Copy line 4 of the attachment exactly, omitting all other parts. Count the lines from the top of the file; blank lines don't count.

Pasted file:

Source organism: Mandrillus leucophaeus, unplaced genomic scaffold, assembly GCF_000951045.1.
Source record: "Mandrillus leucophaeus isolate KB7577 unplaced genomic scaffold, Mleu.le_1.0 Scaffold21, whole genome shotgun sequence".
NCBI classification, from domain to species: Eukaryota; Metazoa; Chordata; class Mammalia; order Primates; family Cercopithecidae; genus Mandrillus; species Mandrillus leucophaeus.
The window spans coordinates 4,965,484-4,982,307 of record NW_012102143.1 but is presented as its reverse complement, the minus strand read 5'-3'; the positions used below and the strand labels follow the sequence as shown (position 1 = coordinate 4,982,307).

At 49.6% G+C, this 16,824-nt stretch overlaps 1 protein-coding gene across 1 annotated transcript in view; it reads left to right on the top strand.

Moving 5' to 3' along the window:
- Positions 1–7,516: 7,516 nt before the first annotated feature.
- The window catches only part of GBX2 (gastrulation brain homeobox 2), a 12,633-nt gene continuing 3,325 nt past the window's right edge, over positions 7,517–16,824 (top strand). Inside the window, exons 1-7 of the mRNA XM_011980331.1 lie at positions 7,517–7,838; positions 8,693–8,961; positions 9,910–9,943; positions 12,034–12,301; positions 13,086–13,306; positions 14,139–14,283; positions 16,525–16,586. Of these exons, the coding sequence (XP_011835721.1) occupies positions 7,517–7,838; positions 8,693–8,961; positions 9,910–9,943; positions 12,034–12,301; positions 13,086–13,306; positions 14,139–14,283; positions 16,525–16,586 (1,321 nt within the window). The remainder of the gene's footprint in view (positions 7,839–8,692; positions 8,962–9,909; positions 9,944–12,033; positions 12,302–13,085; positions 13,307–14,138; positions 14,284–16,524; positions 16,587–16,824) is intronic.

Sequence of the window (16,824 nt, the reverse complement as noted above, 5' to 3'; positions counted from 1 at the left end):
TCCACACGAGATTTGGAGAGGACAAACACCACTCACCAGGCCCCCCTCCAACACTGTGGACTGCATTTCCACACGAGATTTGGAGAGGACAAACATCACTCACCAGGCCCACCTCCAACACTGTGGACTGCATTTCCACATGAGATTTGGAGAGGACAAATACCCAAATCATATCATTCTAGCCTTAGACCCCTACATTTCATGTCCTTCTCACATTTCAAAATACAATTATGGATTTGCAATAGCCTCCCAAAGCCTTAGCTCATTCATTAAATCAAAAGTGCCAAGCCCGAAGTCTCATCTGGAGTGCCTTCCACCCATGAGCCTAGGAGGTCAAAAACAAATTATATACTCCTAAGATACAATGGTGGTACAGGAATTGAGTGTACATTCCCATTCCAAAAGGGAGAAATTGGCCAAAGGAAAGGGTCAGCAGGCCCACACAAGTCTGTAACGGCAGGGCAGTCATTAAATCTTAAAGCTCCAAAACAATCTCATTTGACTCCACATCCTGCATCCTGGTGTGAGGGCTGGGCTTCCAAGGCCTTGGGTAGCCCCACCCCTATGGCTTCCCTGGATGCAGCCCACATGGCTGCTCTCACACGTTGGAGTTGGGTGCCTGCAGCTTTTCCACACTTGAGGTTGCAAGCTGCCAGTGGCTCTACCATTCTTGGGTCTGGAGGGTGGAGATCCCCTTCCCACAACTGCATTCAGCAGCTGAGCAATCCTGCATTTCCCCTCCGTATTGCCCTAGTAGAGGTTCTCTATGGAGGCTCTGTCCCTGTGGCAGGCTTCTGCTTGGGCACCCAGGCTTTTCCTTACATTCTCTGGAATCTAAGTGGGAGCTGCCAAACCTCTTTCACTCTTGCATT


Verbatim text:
The window spans coordinates 4,965,484-4,982,307 of record NW_012102143.1 but is presented as its reverse complement, the minus strand read 5'-3'; the positions used below and the strand labels follow the sequence as shown (position 1 = coordinate 4,982,307).